in Cat Urbigkit/Column/Agriculture
Guardian dogs

The morning after Thanksgiving our house was once again filled with the smell of cooking turkey. But this time it was because we were boiling the carcass remains from the previous day’s feast. The bones are placed in the garbage once the broth is complete, but we pour the bone broth with chunks of meat in canning jars for reheating and pouring over the kibble of our working livestock guardian dogs on cold winter mornings. Bones from a beef roast, leg of lamb, or leftover bird carcass all provide for delicious bone broth that can be used to make soup, but we like providing a nutrition boost for hard-working dogs and females raising pups.

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This Is Rural America

in Cat Urbigkit/Column/Agriculture

A recent Twitter rant by a University of California Berkeley PhD student philosopher that claimed rural Americans “are bad people who have made bad life decisions” and should live “uncomfortable” lives and should have to pay more for rejecting efficient city life brought predictable condemnation. The man later deleted the tweet with a comment that “my tone is way crasser and meaner than I like to think I am” but he never actually backed down from his rural condemnation. But this bruhaha got me thinking about rural life in America, and what that actually means.

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My Dog Is Not A Fur Baby

in Cat Urbigkit/Column/Agriculture
Livestock guardian dogs

Americans are animal lovers, so much that 95 percent of pet owners view their pets as family members. According to a survey from the American Pet Products Association, less than 15 percent of dogs in America sleep outside at night, and more than 70 percent of dogs are allowed to sleep in a person’s bed, according to another survey. In American society, dogs have become “fur babies” and humans now identify as “pet parents” – which is either a wonderful thing, or a bad thing, depending on your perspective. Animals are no longer simply our companions; they’ve become children in “interspecies families.”

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The Fallacy of Gold-Standard Predator Research

in Cat Urbigkit/Column/wildlife/Agriculture

As a frequent reader of new research on livestock production and carnivore conflicts, I am often reminded of the divide between researchers and practitioners. Papers will explain that research was conducted on sheep, without necessary information about those sheep, which practitioners (livestock producers) know will influence outcomes. For instance, we need to know not just the number of sheep involved, but breed, sex, age, breeding status, etc. because these cohorts may react differently in a given scenario.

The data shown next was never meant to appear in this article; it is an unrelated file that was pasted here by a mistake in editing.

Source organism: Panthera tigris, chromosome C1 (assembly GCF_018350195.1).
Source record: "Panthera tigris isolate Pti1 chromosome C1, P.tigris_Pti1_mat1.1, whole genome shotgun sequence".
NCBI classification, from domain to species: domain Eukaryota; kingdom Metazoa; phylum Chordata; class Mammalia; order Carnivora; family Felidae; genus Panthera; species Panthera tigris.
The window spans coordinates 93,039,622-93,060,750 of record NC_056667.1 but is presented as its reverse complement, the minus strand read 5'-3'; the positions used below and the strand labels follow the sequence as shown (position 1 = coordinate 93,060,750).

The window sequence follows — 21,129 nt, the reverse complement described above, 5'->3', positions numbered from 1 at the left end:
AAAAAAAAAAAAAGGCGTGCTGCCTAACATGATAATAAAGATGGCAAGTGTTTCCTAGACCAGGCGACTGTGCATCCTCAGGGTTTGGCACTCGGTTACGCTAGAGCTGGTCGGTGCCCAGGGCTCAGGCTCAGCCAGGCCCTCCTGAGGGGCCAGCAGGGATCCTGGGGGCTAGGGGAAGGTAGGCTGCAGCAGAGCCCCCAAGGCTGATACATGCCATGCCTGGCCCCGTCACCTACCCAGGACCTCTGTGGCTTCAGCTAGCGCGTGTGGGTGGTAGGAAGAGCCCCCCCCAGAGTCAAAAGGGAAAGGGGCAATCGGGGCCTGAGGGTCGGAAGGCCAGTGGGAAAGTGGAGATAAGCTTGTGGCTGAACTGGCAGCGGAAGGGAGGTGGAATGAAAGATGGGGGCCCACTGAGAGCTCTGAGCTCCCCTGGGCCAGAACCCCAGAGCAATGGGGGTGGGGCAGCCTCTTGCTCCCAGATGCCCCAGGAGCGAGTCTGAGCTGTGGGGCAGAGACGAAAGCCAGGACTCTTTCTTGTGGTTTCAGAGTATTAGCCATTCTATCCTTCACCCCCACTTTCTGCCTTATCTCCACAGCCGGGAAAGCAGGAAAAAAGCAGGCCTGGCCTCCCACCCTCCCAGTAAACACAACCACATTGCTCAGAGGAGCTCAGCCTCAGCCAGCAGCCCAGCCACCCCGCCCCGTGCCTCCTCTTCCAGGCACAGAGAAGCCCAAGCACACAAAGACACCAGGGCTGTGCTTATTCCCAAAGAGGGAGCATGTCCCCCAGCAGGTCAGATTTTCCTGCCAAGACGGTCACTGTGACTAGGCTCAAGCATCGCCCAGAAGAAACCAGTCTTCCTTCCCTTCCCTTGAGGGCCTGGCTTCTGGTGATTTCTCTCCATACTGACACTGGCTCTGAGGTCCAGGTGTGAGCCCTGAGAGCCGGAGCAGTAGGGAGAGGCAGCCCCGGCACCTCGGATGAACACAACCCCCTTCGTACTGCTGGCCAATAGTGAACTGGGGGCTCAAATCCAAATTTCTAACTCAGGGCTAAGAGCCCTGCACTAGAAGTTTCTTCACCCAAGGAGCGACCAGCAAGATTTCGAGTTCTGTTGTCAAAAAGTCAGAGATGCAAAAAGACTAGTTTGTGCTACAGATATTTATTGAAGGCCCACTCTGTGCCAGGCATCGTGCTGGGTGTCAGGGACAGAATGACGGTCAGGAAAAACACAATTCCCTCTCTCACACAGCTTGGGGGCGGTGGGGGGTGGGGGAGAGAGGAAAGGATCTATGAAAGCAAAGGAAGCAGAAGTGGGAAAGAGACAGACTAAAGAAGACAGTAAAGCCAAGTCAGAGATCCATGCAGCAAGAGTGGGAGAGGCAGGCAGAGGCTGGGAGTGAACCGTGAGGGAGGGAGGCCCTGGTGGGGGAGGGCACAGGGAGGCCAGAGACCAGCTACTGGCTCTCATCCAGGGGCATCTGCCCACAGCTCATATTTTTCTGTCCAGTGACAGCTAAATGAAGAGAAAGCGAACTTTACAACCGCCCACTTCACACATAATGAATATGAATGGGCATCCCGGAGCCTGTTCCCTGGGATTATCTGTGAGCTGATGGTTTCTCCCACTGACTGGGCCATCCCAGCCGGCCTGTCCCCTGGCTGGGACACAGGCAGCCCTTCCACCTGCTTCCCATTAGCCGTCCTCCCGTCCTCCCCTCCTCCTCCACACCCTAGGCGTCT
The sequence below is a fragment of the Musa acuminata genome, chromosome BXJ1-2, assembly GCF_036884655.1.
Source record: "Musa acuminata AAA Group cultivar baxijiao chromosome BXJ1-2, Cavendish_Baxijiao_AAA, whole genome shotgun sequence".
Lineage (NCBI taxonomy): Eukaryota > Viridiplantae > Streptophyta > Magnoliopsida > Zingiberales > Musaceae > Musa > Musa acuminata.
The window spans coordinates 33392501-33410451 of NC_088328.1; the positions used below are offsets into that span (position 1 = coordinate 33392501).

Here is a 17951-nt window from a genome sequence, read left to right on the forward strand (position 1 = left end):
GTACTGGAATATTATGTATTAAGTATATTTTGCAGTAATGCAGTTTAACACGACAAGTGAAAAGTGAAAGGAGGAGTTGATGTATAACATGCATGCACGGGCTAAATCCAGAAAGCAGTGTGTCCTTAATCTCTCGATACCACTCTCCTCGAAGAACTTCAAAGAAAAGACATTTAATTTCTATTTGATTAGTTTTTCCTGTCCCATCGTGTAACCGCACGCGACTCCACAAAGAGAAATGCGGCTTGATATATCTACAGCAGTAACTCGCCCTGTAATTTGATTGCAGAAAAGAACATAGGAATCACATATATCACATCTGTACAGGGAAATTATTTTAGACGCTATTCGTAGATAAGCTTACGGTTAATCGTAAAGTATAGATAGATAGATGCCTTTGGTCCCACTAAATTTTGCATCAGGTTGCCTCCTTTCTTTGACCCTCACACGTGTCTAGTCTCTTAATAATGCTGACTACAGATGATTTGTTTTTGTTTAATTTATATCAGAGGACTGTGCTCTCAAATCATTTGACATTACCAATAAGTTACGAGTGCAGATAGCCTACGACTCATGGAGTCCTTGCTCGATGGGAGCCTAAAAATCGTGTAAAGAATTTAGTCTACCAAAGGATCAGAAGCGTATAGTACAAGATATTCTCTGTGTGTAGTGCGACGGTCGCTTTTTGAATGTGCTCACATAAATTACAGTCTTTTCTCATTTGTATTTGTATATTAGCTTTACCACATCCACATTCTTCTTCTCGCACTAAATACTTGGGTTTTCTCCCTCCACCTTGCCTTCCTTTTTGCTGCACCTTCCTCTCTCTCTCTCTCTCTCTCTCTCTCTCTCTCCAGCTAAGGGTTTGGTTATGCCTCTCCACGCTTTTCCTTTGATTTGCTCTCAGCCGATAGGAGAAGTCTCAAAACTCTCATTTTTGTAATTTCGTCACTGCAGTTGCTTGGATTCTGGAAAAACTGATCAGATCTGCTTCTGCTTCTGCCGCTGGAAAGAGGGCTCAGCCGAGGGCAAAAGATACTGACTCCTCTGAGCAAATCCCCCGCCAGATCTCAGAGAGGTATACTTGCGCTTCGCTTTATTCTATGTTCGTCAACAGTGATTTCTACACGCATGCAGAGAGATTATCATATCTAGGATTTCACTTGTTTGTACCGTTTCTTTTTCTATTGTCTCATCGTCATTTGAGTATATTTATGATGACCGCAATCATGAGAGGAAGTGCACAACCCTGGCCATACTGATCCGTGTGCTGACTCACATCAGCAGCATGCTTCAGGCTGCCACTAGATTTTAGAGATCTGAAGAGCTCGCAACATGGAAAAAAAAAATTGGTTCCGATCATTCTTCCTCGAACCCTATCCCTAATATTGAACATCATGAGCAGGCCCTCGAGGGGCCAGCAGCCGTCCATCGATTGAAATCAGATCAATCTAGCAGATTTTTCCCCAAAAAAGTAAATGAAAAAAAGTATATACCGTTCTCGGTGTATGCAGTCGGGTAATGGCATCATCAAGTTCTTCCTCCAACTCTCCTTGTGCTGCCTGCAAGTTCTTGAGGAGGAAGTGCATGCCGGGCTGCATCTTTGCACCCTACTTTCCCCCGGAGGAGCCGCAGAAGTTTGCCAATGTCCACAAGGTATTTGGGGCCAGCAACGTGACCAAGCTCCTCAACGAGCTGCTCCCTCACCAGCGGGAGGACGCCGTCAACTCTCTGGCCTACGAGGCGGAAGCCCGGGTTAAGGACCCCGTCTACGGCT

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Outdoor Recreation & Tourism: A Look at the Numbers

in Cat Urbigkit/Recreation/Column/Tourism
Wyoming Outdoor Recreation Tourism:

A new report from the U.S. Bureau of Economic Analysis(BEA) shows that outdoor recreation contributes 4.4. percent of Wyoming’s gross domestic product. That’s something to celebrate, with Wyoming’s percentage among the highest in the nation, behind only Hawaii, Montana, and Maine.

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Grizzly Recovery Reflected in Upper Green Conflict

in Cat Urbigkit/News/Column/wildlife/Agriculture
Upper Green River Wyoming

The Bridger-Teton National Forest’s announcement of its decision to reauthorize cattle grazing in the Upper Green River region 30 miles north of Pinedale was met with the predictable hysteria of anti-grazing activists who claim the plan “institutionalizes overgrazing” and “negligent livestock management” on national forest lands. These activists are pushing to rid public lands of livestock and cite conflicts between grizzly bears and cattle in the Upper Green to justify their position. It’s no matter that the truth undermines their outrageous claims.

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Get real: Dumping Disneyland for nature

in Cat Urbigkit/Column/Range Writing/wildlife
Range Writing elk in traffic
National Park visitors oblivious to the danger posed by a bull elk among them. (Photo credit: Cat Urbigkit)

With more than 80 percent of the American public residing in urban areas, I understand the importance of connecting people to nature. But rather than have the American public remain ignorant about the natural world and its wild animals, we need to work to educate the public of the reality of human-wildlife conflicts so that we can seek to minimize these conflicts.

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Dear Hunters

in Cat Urbigkit/Column/Range Writing
Wyoming mule deer
A mule deer buck stays in the shadows on Wyoming’s sagebrush steppe. (Photo credit: Cat Urbigkit)

I am happy that you’re out having adventures, and hopefully getting some tasty meat for the freezer. I know that you look forward to hunting season all year long, and it’s a big part of why you are in this great state, whether as a resident or a visitor. And I appreciate that so far this year, all but one of you have honored our ranch gates by leaving them as you find them.